The next morning on the drive to work, I realized I didn’t dream about Marilyn in the last little while—I fantasized about her, and daydreamed about our possible future, but that wasn’t the same as the way it had been.
I was looking forward to the morning lecture and being with her again, but the aura of mystery had abated, and much as I hated to admit it, I began to miss it.
I wondered if that was all. Would we now settle into middle class life and I become, like Abe, a chaser of skirts?
Suddenly, Marilyn’s dark eyes appeared before me, superimposed on the road, her red lips moistening. I knew in my heart, a humdrum marriage would never be my fate.
A smile curled on my lips and a thrill of joy coursed through my veins. I couldn’t wait to see her again.
The Clock Tower bell was chiming ten as I began my lecture on Class Relations During the Great Depression.
On the screen at the front of the hall, the November 1932 cover of The New Yorker was displayed, showing an well-to do gentleman and his young son, strutting, nose in air, past a gaggle of street urchins.
I began describing workers’ strikes and the wealthy classes’ reaction to New Deal legislation, when the door opened at the rear of the hall and Marilyn appeared.
She was wearing a red V-neck cardigan and a tweed, calf length, button-down wrap skirt. Her blonde hair fell slightly over her eyes. The very sight of her froze me in mid-sentence.
Thankfully, in the pause, a hand went up to ask a question, and I was able to recover my poise.
Marilyn smirked from the back row, obviously aware of my discomfort. Nevertheless, the rest of the lecture went off well, and by the time the room cleared, she was sitting patiently waiting.
“Good morning, Professor Lennox,” she said coyly.
The blood rushed to my head, as if she had said, “Happy Birthday, Mister President,” and I’m sure both greetings had the same effect.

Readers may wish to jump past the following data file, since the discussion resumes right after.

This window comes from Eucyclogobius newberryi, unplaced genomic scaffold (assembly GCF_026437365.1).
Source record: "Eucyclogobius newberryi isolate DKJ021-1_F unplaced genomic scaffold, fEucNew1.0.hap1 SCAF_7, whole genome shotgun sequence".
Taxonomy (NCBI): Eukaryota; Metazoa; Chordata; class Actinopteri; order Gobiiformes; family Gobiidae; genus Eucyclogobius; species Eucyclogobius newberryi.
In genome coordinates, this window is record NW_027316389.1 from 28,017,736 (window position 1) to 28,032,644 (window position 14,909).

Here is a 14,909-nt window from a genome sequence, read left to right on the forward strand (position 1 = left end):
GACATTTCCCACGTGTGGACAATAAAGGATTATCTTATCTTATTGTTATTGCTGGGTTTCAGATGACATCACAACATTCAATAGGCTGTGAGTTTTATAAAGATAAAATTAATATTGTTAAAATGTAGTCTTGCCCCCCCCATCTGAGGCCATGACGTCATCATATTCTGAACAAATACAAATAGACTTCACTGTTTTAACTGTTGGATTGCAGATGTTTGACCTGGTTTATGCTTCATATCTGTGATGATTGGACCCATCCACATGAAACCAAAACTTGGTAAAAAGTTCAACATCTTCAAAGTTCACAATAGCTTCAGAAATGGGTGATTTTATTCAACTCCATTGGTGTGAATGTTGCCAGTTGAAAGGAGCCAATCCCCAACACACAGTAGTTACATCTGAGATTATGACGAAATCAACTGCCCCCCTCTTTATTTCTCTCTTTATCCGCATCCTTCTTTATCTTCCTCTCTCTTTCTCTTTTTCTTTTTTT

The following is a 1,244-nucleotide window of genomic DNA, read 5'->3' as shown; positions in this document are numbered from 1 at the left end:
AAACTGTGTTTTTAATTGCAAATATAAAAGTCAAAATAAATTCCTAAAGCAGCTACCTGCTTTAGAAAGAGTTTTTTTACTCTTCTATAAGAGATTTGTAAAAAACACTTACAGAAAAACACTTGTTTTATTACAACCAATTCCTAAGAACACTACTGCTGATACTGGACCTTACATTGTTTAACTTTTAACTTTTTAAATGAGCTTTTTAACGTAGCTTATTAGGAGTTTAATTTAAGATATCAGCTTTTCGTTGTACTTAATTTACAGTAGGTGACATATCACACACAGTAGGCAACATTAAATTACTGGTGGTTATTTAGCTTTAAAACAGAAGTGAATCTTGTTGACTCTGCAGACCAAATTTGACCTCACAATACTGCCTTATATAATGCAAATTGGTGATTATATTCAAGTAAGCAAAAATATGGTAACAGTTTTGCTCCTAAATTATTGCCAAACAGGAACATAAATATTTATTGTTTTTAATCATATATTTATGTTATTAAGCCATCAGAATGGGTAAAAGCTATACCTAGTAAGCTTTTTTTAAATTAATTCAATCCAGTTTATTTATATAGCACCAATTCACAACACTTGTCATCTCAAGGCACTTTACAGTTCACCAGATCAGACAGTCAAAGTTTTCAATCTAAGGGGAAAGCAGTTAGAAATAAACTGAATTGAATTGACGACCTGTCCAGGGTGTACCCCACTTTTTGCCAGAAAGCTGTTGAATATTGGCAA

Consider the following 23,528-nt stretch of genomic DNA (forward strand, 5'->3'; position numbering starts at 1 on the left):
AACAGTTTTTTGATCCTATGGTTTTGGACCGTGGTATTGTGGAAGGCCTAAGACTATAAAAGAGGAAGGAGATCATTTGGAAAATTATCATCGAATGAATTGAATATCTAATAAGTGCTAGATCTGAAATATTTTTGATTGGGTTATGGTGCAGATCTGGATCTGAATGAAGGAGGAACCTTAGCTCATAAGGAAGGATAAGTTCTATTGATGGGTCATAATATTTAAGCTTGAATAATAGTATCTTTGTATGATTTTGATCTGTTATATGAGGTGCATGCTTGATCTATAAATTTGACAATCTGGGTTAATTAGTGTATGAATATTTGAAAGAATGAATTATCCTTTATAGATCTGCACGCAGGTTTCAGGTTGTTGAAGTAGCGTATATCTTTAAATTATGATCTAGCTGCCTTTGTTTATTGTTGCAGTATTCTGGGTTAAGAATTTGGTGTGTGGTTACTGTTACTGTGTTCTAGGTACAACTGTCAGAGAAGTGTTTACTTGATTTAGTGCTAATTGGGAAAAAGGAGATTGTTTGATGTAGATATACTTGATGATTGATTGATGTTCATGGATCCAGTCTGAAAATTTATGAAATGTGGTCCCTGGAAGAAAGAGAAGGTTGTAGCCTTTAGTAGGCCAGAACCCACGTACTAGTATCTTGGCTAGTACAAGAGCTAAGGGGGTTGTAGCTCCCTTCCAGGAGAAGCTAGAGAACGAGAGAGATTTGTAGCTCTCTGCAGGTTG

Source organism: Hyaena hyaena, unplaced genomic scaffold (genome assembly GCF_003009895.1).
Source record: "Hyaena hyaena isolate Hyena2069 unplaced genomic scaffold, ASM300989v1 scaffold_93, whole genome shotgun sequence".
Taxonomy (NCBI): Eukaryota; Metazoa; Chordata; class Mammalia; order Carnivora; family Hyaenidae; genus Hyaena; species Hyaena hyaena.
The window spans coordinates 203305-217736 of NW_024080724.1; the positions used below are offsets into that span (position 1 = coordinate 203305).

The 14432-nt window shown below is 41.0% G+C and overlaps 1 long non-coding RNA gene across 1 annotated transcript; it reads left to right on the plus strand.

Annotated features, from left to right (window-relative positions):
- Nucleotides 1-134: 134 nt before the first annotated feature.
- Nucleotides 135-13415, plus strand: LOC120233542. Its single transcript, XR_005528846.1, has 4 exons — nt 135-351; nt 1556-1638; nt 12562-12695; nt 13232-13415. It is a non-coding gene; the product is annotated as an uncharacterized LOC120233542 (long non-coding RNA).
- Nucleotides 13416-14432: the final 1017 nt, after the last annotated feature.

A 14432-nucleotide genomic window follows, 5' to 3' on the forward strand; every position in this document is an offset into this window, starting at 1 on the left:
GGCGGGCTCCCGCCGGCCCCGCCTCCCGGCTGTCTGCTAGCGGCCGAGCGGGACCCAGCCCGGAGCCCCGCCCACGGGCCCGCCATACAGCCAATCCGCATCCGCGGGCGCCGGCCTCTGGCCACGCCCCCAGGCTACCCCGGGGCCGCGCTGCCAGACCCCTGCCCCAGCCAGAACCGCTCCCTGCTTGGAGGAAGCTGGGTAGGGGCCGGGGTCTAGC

I wanted those cold kisses—the silken touch of her skin—but feigned nonchalance.
“Are we on for lunch?”
She smiled and the room lit up.
It was hard this time walking across campus. My arm wanted to circle her waist and pull her close to me. I found it hard to look at her without feeling gravity drawing me in.
I responded to her as if she were a color—pupils dilating—everything growing brighter. I loved listening the sound of her voice and inhaling her perfume.
I scarcely know what we talked about on the way—the weather was warm—more like a summer’s day than the third week of March. By the time we settled with our soup and sandwich, I was finally less distracted and more able to carry on a conversation.
“It was really like that in the Thirties, you know,” she said thoughtfully, as if remembering, “—a lot of anger from common people and resentment over the way the rich flaunted their wealth.”
I nodded. I knew certain decades were marked by an attitude of mind that could only be acquired by living through them.
The more time I spent with Marilyn, the more I was becoming convinced that she was really from the 1930’s.
But how that was possible, I had no idea
© 2017 – 2018, John J Geddes. All rights reserved.